So, calling it in was not an option. My experience with the staff at this particular location was such that I knew there was a risk of getting my order screwed up even if I were at the store and put what I wanted on flash cards and spoke through a bull-horn. Order on-line! Right? A computer is doing it! And computers don't make mistakes! Well, HAL from 2001 must be in charge of KFC's website.
So, I finally traverse the website, put in the credit card number and I'm good to go, right?
So, I go down to the store to pick up the food. On the counter, next to the register, is an aluminum shelving unit with bagged food. Two of the bags had receipts stuck to them with CHRISTOPHE blaring out. I assumed this was my food and as there was no one at the register, I didn't want to just take it. So, I saw someone moving around in the kitchen; but I couldn't make eye contact with anyone. "Hello..." I stage whispered. Eventually, this tall kid with red hair and tattoos wanders over and looks at me. I gestured to the food. "I ordered online. I think this is mine. Do I just take it?"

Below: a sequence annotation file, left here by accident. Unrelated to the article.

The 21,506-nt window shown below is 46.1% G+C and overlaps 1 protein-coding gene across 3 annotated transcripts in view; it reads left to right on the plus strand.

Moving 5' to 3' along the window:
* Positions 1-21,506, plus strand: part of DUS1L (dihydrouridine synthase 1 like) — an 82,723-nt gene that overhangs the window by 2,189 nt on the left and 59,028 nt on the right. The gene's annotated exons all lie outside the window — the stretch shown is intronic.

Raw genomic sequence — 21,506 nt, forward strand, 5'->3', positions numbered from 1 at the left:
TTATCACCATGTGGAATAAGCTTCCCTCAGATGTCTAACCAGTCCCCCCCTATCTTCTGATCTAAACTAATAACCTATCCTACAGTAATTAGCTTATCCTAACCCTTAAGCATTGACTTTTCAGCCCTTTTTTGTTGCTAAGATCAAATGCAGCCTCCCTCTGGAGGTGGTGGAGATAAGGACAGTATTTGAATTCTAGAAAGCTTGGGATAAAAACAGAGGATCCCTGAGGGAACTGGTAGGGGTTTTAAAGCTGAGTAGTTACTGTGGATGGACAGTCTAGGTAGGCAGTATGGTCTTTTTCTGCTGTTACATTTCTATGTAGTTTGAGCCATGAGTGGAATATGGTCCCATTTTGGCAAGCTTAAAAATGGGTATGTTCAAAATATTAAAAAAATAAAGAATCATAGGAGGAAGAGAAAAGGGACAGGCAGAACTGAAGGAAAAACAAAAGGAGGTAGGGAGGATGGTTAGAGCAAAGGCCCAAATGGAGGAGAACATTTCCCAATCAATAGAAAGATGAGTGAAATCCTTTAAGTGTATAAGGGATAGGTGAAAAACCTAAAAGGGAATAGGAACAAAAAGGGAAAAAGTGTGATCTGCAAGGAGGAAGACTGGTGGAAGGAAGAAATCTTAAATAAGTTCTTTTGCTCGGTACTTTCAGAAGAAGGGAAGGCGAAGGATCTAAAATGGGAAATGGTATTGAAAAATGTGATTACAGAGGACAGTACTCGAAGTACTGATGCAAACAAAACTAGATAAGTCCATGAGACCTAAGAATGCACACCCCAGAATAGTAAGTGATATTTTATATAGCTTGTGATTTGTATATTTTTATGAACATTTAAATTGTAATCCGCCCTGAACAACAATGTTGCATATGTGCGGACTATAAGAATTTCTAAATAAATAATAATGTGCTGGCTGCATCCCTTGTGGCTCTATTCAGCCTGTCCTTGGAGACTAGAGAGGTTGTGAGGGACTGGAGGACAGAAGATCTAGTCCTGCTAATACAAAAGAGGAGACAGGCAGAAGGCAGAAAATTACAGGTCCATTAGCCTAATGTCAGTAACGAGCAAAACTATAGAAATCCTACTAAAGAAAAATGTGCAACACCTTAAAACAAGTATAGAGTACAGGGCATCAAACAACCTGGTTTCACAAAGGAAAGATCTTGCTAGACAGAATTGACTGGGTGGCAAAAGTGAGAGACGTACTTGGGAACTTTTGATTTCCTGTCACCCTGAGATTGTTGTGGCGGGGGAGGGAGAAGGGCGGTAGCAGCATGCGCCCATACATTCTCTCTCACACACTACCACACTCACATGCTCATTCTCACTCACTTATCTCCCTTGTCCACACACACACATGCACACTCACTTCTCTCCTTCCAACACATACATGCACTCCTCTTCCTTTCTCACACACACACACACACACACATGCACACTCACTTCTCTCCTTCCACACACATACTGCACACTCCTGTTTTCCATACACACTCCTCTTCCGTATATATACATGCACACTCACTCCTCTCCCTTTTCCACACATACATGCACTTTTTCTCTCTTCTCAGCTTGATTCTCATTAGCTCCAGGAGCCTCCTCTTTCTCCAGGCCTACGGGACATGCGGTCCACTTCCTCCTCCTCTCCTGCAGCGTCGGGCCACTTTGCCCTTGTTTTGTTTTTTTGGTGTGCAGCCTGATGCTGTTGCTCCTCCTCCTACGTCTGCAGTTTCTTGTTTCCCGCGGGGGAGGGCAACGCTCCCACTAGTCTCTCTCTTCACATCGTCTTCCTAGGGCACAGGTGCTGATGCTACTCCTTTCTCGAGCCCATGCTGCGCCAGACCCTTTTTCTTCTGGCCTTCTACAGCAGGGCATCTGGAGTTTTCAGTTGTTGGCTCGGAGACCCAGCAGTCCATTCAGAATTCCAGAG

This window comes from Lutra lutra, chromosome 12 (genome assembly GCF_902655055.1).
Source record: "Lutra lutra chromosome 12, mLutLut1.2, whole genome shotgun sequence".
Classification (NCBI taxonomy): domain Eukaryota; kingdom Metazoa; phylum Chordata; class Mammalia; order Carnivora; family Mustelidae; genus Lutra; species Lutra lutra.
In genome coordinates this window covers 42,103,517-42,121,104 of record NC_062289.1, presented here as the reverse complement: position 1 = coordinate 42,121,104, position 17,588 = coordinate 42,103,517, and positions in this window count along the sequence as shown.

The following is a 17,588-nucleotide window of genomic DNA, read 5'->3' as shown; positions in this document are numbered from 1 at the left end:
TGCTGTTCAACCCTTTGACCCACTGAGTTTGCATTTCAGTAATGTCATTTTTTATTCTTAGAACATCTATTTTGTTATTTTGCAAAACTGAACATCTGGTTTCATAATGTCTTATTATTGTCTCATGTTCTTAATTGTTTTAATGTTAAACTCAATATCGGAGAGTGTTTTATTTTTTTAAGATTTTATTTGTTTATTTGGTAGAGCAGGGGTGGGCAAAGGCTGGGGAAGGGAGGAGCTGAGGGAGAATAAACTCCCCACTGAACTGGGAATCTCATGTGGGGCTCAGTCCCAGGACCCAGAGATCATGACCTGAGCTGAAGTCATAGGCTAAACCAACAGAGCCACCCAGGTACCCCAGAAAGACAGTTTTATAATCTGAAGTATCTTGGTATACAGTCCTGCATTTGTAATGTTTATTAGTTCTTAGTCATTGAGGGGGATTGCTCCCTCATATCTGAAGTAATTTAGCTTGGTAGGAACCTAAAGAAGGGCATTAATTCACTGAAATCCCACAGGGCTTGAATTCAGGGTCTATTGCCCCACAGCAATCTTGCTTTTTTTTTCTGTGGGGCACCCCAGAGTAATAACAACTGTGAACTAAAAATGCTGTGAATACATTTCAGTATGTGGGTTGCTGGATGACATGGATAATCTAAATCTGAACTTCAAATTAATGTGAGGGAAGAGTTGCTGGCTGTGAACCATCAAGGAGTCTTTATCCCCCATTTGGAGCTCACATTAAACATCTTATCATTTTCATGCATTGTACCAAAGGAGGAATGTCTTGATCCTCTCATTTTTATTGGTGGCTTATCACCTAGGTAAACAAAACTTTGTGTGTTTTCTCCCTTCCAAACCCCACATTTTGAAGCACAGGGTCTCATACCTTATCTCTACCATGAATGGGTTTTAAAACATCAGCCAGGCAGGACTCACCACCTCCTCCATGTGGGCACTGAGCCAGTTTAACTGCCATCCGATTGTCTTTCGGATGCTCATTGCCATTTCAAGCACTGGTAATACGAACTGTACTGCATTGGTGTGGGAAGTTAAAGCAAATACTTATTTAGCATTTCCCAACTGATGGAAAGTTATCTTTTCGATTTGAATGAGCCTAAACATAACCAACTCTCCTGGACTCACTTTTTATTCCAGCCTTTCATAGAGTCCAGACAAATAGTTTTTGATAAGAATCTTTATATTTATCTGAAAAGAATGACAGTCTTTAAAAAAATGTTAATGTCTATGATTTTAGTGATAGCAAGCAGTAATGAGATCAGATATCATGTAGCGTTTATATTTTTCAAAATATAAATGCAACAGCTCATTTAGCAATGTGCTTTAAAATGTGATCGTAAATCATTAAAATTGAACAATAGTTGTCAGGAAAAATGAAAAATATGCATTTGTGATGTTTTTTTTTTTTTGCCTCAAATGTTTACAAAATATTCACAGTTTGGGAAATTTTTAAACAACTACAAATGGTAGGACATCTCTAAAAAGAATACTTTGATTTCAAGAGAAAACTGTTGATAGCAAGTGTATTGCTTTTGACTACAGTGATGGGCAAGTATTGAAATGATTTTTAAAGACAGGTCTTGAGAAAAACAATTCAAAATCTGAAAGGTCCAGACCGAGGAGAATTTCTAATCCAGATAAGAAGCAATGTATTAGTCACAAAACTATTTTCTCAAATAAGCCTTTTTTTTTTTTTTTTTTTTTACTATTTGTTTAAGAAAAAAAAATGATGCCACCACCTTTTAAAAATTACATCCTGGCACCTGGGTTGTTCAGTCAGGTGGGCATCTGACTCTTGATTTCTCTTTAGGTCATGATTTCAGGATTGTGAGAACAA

"What's your name?" he asks. "Christopher" I reply. He manhandles the bags. "This must be yours." He shoves the bags at me. Oh, and there were two drinks as well. Now, on the computer I had ordered lemonade for both orders (you didn't have a choice; you had to buy combos...and explain that one to me KFC). One drink was clear, so I assumed it was lemonade.** The other drink was brown. Did I click on the ice tea choice? Oh well, whatever. So, I'm on my way out the door but I stop myself. "Chris," I said to myself, "you better check the contents of these bags and make sure they got it right..." So I check the bags. French fries. I didn't order French fries. I ordered mac and cheese.